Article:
Lady M considers Elizabeth as a hostess, patroness and matriarch of ambition: planting seeds so that her children might, I don’t know, end up as the young Queen Victoria’s favourite Prime Minister. That’s right, Lady M was at play long before her son William ‘Lord M’ Lamb! Colin Brown traces back through Elizabeth’s headlines to bring us a worthy account of her attitudes, relationships and intelligence – all of which created historical moments akin to the greatest of fictions. Anyone with an eye for a story will appreciate this fascinating biography, one where its leading lady mixes and mingles with other 18th century worthies, making the history all the more satisfying and interconnected. Happily, Brown’s writing is well-suited to keeping a-pace with such a lively account: balancing a sense of humour with fact, fancy and an accessible, well-read style. Chapter One opens with a Marriage of Convenience that puts one in mind of Hogarth and from that moment, you know that we’re in proper Georgian territory.
Rather unconventionally, I started Lady M by jumping straight to its centerfold of accompanying pictures. Perhaps this habit has come from having been a student of Art History, or maybe it’s because a set of images can set the scene with great immediacy – either way, I was delighted to see a mix of country house interiors and exteriors, paintings and portraiture by the likes of Reynolds and Stubbs and illustrative 18th century elements. It’s true that Colin was able to draw from a wealth of diaries, archives and correspondence to write his biography, but Elizabeth’s story also came to be defined by the arts and the author demonstrates the importance of visual storytelling through his consideration of all these sources. The book even has a plan view of Dover House at its end pages, giving more insight into the world that we’re exploring. Equally, Brown’s postscript is just as useful in continuing the narrative, giving further points where, like myself, you may be inclined to undertake further reading.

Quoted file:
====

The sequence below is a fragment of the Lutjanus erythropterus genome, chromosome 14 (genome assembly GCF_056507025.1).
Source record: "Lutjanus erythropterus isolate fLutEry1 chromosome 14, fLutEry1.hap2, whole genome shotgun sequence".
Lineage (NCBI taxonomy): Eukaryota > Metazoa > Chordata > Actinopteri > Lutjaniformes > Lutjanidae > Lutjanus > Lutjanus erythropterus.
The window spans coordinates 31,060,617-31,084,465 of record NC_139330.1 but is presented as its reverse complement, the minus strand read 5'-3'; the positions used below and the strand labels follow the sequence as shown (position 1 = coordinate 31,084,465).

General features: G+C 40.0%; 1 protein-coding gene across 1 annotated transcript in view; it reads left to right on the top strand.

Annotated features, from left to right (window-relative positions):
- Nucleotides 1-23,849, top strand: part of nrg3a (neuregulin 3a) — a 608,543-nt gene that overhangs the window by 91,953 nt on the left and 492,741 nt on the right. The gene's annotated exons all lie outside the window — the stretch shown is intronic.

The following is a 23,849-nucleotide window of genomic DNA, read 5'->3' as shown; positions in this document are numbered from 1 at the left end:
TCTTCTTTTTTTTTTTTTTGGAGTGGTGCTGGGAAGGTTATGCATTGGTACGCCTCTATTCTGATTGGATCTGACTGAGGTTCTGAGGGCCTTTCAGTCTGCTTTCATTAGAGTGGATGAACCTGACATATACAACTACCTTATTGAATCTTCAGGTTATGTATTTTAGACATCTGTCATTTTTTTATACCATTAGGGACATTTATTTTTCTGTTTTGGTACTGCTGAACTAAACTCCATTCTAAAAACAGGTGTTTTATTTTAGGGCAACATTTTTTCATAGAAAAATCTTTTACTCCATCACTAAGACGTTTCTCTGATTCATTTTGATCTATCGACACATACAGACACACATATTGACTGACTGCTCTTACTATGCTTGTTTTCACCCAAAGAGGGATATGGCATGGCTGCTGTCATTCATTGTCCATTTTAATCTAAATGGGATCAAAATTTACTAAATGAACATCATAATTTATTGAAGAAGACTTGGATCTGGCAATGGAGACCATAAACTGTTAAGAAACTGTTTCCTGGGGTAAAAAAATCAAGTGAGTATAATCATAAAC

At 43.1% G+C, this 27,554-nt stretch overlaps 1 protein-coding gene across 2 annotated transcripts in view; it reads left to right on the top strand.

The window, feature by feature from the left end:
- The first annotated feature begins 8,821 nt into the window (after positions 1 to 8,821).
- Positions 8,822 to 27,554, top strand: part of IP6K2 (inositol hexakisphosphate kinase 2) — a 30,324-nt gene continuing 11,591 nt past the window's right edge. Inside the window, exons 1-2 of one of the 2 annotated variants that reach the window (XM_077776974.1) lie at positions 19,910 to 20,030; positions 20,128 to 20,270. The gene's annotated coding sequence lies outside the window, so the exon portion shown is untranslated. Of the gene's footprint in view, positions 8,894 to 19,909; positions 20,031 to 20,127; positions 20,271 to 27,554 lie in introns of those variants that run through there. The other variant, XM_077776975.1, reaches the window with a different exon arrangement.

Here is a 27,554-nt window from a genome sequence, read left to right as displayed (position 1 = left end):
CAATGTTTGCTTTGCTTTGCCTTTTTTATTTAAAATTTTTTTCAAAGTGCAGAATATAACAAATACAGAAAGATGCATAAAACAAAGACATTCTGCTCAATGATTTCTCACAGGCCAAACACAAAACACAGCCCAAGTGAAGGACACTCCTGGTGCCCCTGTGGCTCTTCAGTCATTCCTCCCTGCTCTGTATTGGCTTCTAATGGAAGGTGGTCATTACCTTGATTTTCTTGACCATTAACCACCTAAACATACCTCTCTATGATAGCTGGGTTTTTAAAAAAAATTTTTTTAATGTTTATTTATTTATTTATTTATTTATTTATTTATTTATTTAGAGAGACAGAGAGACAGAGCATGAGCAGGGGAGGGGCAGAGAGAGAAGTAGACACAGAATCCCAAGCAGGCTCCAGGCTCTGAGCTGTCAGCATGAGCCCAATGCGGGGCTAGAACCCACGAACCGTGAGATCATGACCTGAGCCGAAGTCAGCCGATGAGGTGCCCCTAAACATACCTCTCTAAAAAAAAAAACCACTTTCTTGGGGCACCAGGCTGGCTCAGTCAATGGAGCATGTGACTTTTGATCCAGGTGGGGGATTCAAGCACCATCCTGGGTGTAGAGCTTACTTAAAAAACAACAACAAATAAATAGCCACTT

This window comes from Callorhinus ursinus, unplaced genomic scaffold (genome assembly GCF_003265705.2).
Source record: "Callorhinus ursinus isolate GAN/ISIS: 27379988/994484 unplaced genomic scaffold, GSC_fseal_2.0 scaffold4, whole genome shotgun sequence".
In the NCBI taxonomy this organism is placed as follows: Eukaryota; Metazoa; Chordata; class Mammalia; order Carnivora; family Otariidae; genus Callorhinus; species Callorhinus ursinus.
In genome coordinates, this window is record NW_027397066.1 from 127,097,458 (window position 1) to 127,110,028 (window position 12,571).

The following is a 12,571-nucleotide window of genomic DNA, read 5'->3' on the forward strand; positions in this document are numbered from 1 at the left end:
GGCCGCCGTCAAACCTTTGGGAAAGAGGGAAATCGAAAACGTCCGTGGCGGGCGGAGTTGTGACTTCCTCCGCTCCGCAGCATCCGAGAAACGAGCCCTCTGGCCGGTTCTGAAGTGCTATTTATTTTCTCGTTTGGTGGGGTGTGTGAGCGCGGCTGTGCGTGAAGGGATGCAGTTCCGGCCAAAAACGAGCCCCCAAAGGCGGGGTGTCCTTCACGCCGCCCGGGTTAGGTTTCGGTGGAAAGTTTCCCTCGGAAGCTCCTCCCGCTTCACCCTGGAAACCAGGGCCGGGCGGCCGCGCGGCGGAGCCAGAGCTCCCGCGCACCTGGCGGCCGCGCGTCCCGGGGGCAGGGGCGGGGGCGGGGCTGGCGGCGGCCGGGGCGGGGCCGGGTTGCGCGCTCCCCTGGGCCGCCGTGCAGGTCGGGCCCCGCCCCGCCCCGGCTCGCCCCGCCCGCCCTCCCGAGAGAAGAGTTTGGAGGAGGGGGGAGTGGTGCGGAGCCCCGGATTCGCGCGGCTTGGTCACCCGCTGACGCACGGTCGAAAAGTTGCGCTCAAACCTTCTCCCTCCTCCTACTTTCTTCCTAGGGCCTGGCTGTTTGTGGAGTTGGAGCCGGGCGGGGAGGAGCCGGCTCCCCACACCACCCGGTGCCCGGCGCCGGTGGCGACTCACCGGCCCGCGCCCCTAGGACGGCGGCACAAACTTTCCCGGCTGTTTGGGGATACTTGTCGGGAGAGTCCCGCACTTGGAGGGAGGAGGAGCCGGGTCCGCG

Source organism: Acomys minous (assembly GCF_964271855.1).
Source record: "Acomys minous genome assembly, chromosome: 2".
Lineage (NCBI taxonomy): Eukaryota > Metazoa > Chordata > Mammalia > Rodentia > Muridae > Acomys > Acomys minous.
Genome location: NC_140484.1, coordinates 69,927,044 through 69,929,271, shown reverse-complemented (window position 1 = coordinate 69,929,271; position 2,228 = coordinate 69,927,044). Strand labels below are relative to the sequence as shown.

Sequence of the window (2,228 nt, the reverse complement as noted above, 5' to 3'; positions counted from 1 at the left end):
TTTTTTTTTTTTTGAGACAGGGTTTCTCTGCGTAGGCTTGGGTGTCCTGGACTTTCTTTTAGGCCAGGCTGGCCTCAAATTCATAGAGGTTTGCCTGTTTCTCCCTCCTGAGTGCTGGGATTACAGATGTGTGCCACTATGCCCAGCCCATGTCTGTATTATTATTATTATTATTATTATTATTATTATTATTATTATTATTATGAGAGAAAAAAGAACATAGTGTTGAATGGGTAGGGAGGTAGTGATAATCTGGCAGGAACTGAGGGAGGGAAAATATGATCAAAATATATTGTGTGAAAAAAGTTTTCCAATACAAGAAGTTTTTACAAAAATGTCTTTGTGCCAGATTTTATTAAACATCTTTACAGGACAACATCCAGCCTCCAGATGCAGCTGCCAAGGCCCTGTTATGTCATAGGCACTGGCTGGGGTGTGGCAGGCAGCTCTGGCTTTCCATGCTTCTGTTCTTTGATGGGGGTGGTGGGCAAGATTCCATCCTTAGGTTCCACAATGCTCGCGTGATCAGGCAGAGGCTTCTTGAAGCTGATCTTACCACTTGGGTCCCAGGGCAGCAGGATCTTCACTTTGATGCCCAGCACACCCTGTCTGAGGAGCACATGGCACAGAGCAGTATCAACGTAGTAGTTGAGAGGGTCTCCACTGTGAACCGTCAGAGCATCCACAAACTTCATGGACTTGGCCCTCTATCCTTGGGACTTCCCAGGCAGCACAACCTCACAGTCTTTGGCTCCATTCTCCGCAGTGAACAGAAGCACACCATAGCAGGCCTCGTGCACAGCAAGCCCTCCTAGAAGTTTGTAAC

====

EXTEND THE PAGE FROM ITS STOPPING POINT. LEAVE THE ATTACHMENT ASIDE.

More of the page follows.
Of particular note, there’s a chapter devoted to Elizabeth’s relationship with Georgiana, the Duchess of Devonshire – something that will certainly appeal to those interested in women’s history and female friendships. In fact, I’d recommend reading Lady M alongside works that I’d consider to be suitable companions, like The Scandalous Lady W and Georgiana; all of which paint captivating portraits of society women in Georgian Britain. Don’t hesitate in reading Lady M, it’s own School for Scandal: you’ll have to save a new seat at the table for this fantasy dinner party guest. I’ll now wait quietly for Elizabeth’s biopic!
Written with thanks to Amberley Publishing, who gifted this book based on my keen interest in women’s history to review for fellow readers and historians.